The sports brand is seeking an independent review of the decision after it became the first UK company to have a Twitter campaign banned last month following tweets published by the Premier League stars in January.
The ASA said that it was not clear the tweets were part of a marketing campaign. Tweets included the Manchester United striker saying: “My resolution – to start the year as a champion, and finish it as a champion…#makeitcount including the link gonike.me/makeitcount.”
It ruled that the Nike reference could be missed by users and that the tweets should be withdrawn.
Despite the ruling, Nike is yet to remove the tweets and is using the ASA’s appeal process to try and get the decision overturned.
Ryan Greenwood, head of PR and communications for Nike UK & Ireland, says the company is “disappointed” that the ASA’s final decision overturned the initial examiner’s judgement when the ruling was made.
He adds: “We do not believe that Twitter followers were misled because it was clear that the messages were connected to Nike’s Make it Count message. We, and many others, welcome the ASA’s evolving guidance on the use of twitter in marketing.”
A spokeswoman for the watchdog says that even if the independent reviewer finds that a “substantial flaw” has been taken in the process or the adjudication, it would still be down to the ASA Council to make the final judgement.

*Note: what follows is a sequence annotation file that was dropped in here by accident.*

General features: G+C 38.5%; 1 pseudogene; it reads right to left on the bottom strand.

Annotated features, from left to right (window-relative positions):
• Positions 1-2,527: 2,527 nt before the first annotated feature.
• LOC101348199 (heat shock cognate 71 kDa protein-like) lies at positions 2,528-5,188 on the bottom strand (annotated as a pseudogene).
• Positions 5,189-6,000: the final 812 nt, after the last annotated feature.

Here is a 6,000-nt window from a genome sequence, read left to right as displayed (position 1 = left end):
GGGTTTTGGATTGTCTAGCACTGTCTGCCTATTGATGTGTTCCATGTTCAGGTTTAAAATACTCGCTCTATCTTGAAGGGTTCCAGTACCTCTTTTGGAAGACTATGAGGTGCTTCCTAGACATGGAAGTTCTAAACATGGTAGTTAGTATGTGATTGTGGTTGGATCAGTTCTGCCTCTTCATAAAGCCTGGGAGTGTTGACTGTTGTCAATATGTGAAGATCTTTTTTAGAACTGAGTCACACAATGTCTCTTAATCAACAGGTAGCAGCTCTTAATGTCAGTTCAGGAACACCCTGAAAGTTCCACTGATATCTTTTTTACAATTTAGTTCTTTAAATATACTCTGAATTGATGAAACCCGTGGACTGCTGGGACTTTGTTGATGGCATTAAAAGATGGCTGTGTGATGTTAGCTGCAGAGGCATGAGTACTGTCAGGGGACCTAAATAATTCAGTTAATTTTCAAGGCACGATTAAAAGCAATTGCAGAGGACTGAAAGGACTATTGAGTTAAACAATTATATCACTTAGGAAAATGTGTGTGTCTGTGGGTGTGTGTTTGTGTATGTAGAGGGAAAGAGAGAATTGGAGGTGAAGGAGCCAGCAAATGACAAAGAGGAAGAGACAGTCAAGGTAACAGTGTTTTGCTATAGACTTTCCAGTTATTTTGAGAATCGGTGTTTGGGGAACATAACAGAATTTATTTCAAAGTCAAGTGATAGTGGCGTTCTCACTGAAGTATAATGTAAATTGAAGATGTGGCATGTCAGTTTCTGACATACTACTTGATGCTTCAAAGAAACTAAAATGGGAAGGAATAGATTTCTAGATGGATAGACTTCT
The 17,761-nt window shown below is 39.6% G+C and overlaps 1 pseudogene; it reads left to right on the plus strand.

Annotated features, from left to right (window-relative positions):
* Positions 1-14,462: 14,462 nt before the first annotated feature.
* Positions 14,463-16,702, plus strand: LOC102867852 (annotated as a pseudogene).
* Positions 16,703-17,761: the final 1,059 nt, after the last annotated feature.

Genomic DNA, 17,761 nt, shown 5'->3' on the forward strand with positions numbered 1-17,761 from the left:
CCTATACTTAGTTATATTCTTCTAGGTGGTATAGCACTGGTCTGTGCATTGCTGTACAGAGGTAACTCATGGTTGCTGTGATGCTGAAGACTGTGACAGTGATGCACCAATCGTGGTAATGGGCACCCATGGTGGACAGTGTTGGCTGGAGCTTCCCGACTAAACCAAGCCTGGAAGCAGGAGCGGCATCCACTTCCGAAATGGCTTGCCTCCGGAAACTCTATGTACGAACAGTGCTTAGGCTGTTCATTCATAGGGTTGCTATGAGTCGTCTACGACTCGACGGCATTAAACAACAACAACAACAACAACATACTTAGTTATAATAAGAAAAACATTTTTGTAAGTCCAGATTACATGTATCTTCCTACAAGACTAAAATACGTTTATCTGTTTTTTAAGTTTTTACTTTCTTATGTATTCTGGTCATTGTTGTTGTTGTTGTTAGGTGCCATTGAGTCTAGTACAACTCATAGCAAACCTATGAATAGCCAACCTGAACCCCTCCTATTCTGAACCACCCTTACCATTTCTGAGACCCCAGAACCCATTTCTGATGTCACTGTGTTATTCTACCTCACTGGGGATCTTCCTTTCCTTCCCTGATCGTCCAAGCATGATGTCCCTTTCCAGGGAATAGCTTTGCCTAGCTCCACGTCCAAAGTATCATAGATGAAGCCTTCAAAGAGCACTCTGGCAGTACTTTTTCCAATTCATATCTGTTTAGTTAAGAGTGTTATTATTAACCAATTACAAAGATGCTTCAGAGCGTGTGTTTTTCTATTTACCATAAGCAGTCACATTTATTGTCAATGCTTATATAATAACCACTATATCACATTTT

She adds: “The Advertising Codes are not prescriptive about how ads must clearly identify themselves as ads, to allow advertisers to demonstrate it in the way that they see fit. ASA rulings about ads on Twitter are an evolving area and help educate the industry about what is and is not acceptable, and how they must ensure that consumers are not misled.
“It would still be a case by case basis but obviously the more adjudications we have on tweets then the clearer it becomes where the lines are. it’s a test for advertisers and it’s a test for ourselves.”
The move is likely to fuel ongoing claims from some quarters of the advertising industry that the ASA should create guidelines for how brands use Twitter to avoid breaching regulations.
The calls for greater clarity follow an investigation into a Snickers campaign that featured out of character tweets by Rio Ferdinand and Katie Price earlier this year. The tweets were cleared because they included the hashtag #spon, indicating they were part of a sponsorship.
Elsewhere, hairdresser Toni & Guy has this week become the second brand to have its tweets banned by the ASA after breaching advertising rules.